Miller ‘right chairman at right time’ for U.S. Wheat

Mike Miller will end his year-long term as chairman of U.S. Wheat Associates during the overseas marketing organization's summer board meeting June 22-25 in Seattle.

RITZVILLE, Wash. — Mike Miller predicts more “bumpy” roads ahead for wheat farmers in the face of international trade uncertainty.

The Ritzville, Wash., wheat farmer will end his one-year term as chairman of U.S. Wheat Associates during the organization’s summer board meeting June 22-24 in Seattle. The organization is the overseas marketing arm of the wheat industry.

“It’s hard to navigate right now, because the rules have changed,” he said. “We’re dealing with the unknown.”

The Trump administration last year pulled out of the Trans-Pacific Partnership trade agreement, which included Japan, one of the largest consumers of Northwest wheat. Now the administration is renegotiating the North American Free Trade Agreement with Mexico and Canada, two other large trade partners.

In January, Miller also finished a two-year stint as chairman of the Washington Grain Commission.

When he took office, previous U.S. Wheat officers told Miller that chairman duties are usually pretty much dealing with the same trade issues. But in the past years, he says, “It’s just been upside down. And it’s even getting worse.”

Miller has also worked through changes at U.S. Wheat, including the transition to new president Vince Peterson, whose predecessor retired. Other issues have included overseas office closures and traveling to deal with industry challenges in Congress, the farm bill and the “overwhelming issue of trade.”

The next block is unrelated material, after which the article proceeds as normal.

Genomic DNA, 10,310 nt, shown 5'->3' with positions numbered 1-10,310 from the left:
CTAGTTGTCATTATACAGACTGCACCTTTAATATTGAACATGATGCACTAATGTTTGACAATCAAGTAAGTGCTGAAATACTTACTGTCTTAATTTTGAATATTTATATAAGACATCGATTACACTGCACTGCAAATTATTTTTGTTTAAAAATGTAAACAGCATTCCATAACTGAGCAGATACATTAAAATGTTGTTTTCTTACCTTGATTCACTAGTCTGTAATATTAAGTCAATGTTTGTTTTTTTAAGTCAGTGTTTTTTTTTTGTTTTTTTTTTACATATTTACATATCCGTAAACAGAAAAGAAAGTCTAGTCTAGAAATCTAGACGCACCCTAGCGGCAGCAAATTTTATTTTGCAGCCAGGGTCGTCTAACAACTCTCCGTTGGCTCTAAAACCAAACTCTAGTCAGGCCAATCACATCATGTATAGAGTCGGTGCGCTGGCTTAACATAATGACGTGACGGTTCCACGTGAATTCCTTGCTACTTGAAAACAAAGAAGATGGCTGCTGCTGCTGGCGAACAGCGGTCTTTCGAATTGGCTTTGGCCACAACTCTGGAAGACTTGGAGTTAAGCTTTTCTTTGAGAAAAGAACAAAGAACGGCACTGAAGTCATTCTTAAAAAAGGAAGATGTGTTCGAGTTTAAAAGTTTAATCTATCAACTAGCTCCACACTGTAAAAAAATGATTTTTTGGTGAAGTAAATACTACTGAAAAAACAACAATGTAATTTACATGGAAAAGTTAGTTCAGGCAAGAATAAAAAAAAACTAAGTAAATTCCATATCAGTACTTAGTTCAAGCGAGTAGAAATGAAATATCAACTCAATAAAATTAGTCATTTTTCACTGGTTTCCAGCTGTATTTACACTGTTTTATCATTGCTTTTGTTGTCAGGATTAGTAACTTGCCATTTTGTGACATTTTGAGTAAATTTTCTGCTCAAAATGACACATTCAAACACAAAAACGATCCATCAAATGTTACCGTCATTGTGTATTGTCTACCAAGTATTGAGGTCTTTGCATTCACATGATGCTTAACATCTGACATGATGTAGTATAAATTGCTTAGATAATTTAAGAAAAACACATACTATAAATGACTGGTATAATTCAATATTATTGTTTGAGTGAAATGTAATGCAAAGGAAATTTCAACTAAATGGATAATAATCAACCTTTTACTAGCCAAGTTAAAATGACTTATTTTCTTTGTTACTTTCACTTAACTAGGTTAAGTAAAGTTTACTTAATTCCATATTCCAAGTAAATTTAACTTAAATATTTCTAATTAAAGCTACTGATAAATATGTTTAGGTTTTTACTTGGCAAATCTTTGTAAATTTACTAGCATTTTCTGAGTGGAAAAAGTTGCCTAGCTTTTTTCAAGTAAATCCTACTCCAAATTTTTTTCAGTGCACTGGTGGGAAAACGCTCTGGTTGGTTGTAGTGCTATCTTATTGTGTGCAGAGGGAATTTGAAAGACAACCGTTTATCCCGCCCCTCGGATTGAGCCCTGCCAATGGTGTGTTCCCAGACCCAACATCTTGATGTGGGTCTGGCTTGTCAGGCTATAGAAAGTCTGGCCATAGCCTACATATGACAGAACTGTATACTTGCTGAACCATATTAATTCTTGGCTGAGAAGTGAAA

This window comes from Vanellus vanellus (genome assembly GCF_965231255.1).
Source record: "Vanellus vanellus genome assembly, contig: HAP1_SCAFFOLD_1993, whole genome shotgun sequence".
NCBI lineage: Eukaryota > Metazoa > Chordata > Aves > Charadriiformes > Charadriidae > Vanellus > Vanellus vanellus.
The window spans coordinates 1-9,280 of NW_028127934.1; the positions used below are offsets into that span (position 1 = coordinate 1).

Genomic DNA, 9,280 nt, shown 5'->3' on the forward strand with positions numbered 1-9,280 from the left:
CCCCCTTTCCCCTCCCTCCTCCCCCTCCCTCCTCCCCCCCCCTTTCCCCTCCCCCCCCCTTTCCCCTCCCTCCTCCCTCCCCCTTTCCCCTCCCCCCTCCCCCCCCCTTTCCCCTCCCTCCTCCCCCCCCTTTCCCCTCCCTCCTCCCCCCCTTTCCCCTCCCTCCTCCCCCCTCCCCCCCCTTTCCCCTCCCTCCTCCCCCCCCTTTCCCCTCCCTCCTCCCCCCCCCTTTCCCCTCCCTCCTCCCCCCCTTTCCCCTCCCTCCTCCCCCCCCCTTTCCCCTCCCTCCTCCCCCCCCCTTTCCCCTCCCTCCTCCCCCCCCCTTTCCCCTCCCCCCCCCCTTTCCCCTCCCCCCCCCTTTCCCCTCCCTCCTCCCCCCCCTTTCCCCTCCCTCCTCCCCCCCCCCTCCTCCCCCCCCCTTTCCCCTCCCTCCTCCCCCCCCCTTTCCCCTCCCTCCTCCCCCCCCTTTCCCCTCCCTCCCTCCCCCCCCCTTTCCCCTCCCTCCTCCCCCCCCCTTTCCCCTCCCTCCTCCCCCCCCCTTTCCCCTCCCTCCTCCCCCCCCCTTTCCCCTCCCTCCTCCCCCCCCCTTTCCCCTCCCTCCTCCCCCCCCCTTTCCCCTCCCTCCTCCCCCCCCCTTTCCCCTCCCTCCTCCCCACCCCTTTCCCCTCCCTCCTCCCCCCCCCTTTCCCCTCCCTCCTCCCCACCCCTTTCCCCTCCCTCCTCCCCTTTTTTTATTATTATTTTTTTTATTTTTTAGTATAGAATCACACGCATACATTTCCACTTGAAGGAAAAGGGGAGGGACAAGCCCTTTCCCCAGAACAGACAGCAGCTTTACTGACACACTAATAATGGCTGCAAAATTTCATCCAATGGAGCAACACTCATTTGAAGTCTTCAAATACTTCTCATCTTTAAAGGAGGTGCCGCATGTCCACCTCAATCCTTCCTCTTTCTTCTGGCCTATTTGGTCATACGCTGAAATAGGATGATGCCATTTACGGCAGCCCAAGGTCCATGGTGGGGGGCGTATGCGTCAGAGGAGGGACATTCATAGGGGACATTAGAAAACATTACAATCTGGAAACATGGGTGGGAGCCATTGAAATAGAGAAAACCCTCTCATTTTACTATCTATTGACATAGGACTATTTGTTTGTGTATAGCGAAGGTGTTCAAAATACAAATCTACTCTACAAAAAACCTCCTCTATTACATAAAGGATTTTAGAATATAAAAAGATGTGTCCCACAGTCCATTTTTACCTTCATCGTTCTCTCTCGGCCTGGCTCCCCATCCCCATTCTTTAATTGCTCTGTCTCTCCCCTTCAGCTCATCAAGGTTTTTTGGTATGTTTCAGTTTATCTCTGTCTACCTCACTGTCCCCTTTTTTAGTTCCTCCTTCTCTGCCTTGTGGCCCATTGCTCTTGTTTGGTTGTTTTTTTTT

Overall, Miller believes the wheat industry in Washington and the Pacific Northwest is “quite healthy.” Falling number test results were a concern in previous years, but the region has mostly settled into a decent weather pattern, meaning starch damage will likely decrease.

He’s more concerned about farmers in the Great Plains who are dealing with drought, trade issues, quality problems, freight problems and the loss of markets in Africa to Russian competition. Wheat acreage in the Plains is down due to economics, he said, with farmers electing to plant cotton, corn and soybeans instead.

Miller has spearheaded several efforts, forming a working group to tackle domestic grain transportation issues and reduce railroad rates, U.S. Wheat president Vince Peterson said.

“Mike is a quiet but a goal-oriented leader ... he prefers actually getting things done out of range of the camera lens to standing in the spotlight,” Peterson told the Capital Press. “There wasn’t a meeting or topic that came up during Mike’s tenure that he didn’t immediately default to looking after the best interests of all U.S. wheat producers.”

Miller “expertly” covered all bases to get the message out to foreign customers that U.S. wheat farmers value their business and are working hard to protect their interests and remain their most reliable supplier, Peterson said.

“Mike was the right chairman at the right time for U.S. Wheat,” Peterson said.

Miller’s leadership and advocacy have made great progress for Eastern Washington farmers and agriculture, said U.S. Rep. Cathy McMorris Rodgers, R-Wash.

“He is on the front lines at a critical time, increasing the partnerships between wheat growers and research efforts at WSU,” McMorris Rodgers said. “His dedication to Washington wheat and to building relationships and opening new markets around the world has been remarkable.”

Miller becomes the past chairman of U.S. Wheat, serving as needed. He will continue to farm and run Washington Genetics LLC, the company he owns with his wife, Marci.

He also remains a grain commission board member.

But until all the international trade uncertainty is settled, “it’s going to be bumpy,” he said.

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